next sibling parent reply Dmitry Olshansky <dmitry.olsh gmail.com> writes:
On 02-Sep-12 01:13, foobar wrote:
[snip]
 I skipped the details but I do agree with the general sentiment.
 This long post begs the question - Why a general annotation
 mechanism isn't enough to justify adding so much complexity to
 the language?

It's quite short compared to all of the features it replaces and it had to allow for backwards compatibility. And it had to leave place for other annotations as I felt restricting blocks of code is not the only use case for annotations. Also sadly it reiterates a lot of trivia around how tagged functions and pointers interact with each another. About general annotation mechanism. Nobody yet put together a proper proposal (if any at all), all I see is people that keep saying: "it's simple - just add the general annotation mechanism!".
 Me thinks that simply tagging malloc/alloca/GC.allocate/etc..
 with a _user defined_ annotation should be sufficient without the
 need to introduce all of the above syntax to the language.

Simple tags have no much use on their own - need syntax to use them. The compiler can deduce their meaning so you also need a way tell the compiler: this function can only use "yellow" and "green" functions. Then some tags need to be compatible (or convertible with others), then there is a need to bundle tags together and so on. I agree that simply tagging functions with red/green is attractive and simple concept but to implement things like say safe you need more then that. You need to tweak what compiler puts in there for you (and forbid/allow as it suits your needs). In
 fact, I have a vague memory of reading about green/red marking of
 code via templates in plain old c++. No extra syntax required.

The method entails carrying around tag arguments apparently. It could be labeled as creative but a very backward way to do something simple. More specifically it shows that this has to be a language feature so that developers can focus on using it instead of being busy implementing it by hand.
 Here's the link:
 http://www.artima.com/cppsource/codefeaturesP.html

-- Olshansky Dmitry
Sep 01 2012
parent Timon Gehr <timon.gehr gmx.ch> writes:
On 09/02/2012 12:08 PM, foobar wrote:
 This basically reiterates the original post without answering my question.
 Regarding the general mechanism - Why do we have to re-invent the wheel?

No need to re-invent the wheel, but it needs to be tweaked because the vehicle it should be attached to has different features than other cars.
Sep 02 2012
prev sibling parent reply Piotr Szturmaj <bncrbme jadamspam.pl> writes:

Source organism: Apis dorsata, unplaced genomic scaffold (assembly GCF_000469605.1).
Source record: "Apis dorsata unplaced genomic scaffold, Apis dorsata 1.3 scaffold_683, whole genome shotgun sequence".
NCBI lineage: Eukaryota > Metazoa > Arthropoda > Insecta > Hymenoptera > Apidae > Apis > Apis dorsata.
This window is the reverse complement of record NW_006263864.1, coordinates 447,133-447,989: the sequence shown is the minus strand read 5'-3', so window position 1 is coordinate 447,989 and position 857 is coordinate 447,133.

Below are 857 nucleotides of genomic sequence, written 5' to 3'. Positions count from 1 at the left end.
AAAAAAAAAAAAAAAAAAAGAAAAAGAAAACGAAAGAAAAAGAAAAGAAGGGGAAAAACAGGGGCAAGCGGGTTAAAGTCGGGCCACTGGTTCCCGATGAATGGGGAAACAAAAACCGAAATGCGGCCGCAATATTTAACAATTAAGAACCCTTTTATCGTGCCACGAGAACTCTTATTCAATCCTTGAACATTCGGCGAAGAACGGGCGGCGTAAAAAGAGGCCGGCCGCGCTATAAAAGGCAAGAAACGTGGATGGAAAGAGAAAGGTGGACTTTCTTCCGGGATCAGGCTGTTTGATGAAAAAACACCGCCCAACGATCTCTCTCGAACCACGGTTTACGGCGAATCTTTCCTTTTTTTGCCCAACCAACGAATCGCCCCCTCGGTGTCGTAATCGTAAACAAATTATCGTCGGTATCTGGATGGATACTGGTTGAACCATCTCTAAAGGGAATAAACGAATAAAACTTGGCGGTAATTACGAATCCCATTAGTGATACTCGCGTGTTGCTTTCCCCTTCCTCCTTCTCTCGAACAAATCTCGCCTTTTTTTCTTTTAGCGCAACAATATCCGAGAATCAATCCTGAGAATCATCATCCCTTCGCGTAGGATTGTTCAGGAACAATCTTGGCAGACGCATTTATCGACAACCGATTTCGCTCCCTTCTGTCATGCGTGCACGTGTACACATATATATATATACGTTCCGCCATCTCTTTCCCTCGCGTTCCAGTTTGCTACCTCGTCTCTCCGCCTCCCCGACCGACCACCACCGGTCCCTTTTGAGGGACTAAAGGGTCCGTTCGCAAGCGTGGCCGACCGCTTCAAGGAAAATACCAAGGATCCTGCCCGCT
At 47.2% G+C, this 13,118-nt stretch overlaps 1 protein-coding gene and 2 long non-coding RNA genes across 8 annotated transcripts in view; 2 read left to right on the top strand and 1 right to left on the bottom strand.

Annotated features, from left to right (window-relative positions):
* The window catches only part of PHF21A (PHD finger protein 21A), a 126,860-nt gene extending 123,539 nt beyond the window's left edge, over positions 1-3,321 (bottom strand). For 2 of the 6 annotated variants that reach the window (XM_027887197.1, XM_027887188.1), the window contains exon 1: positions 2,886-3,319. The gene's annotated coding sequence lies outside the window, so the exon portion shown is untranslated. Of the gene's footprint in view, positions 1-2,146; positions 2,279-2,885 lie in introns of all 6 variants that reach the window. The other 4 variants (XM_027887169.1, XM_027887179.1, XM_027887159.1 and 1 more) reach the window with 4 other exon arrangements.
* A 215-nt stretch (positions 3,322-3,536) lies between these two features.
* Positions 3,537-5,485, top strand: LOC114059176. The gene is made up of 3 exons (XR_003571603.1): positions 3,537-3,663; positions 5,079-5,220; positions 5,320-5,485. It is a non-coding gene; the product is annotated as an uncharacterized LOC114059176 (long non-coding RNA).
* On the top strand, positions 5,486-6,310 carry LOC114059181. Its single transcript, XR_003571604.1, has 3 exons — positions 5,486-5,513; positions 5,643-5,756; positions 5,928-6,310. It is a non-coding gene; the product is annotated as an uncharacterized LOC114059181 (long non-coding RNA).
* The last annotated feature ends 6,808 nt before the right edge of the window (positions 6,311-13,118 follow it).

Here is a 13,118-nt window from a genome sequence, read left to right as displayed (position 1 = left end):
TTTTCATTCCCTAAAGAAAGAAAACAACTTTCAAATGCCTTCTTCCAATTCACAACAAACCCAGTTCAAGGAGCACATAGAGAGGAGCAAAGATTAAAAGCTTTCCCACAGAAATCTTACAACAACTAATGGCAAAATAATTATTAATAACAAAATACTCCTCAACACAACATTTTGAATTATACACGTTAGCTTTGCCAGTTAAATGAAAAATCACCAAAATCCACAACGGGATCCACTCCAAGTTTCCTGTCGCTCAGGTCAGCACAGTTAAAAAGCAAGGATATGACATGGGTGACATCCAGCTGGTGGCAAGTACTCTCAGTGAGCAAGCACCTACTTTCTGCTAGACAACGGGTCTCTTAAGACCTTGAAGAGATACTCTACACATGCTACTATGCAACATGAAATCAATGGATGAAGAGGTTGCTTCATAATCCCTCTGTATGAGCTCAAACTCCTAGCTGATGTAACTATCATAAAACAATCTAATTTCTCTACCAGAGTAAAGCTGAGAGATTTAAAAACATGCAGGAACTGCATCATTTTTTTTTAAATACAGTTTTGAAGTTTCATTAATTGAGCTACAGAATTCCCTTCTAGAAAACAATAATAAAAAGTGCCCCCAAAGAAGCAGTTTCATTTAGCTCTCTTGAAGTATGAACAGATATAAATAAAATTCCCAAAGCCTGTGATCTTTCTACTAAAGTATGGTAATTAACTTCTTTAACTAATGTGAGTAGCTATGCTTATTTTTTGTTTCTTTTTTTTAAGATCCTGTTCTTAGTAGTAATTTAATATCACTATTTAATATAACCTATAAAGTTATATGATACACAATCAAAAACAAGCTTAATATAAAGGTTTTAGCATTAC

Dmitry Olshansky wrote:
 On 01-Sep-12 17:01, Adam D. Ruppe wrote:
 On Saturday, 1 September 2012 at 12:39:41 UTC, Dmitry Olshansky wrote:
 I'd say
  nogc:
 at the top and deal is sealed.

BTW don't forget a yesgc would be good to counter it. We need a way to turn off each attribute to use this pattern best.

What I see with this nogc proposal is that that problem it tries to solve (and tool used to do so) is far more interesting and general. Namely the problem is to specify that some functions can call only specific subset of functions and able to use only specific subset of language features. It's more far reaching then just gc, one may want to get noblocking or async attribute to statically check e.g. that GUI thread can't ever block. (it would however require to identify API calls that don't block, not possible on every OS, might entail some wrappers etc. but is very desirable)

[snip]
 The idea in a nutshell:

[snip] How the attribute inferring works in this proposal?
Sep 03 2012
parent Dmitry Olshansky <dmitry.olsh gmail.com> writes:
On 03-Sep-12 16:32, Piotr Szturmaj wrote:
 Dmitry Olshansky wrote:
 On 01-Sep-12 17:01, Adam D. Ruppe wrote:
 On Saturday, 1 September 2012 at 12:39:41 UTC, Dmitry Olshansky wrote:
 I'd say
  nogc:
 at the top and deal is sealed.

BTW don't forget a yesgc would be good to counter it. We need a way to turn off each attribute to use this pattern best.

What I see with this nogc proposal is that that problem it tries to solve (and tool used to do so) is far more interesting and general. Namely the problem is to specify that some functions can call only specific subset of functions and able to use only specific subset of language features. It's more far reaching then just gc, one may want to get noblocking or async attribute to statically check e.g. that GUI thread can't ever block. (it would however require to identify API calls that don't block, not possible on every OS, might entail some wrappers etc. but is very desirable)

[snip]
 The idea in a nutshell:

[snip] How the attribute inferring works in this proposal?

Interesting... and it seems like user-defined tags can't be inferred or that it would need more thought. However restrictions can be inferred by observing which things which template instance does and the tags of functions it calls. It's exactly the same as now but every restriction out of a set (say safe) now get inferred separately. -- Olshansky Dmitry
Sep 03 2012
prev sibling next sibling parent "Peter Alexander" <peter.alexander.au gmail.com> writes:
On Saturday, 1 September 2012 at 11:37:39 UTC, Piotr Szturmaj 
wrote:
 It's similar behavior to nothrow and pure. Instead of manually 
 avoiding GC allocations, compiler does this checks for you. 
 Imagine D doesn't have nothrow. You'd have to check every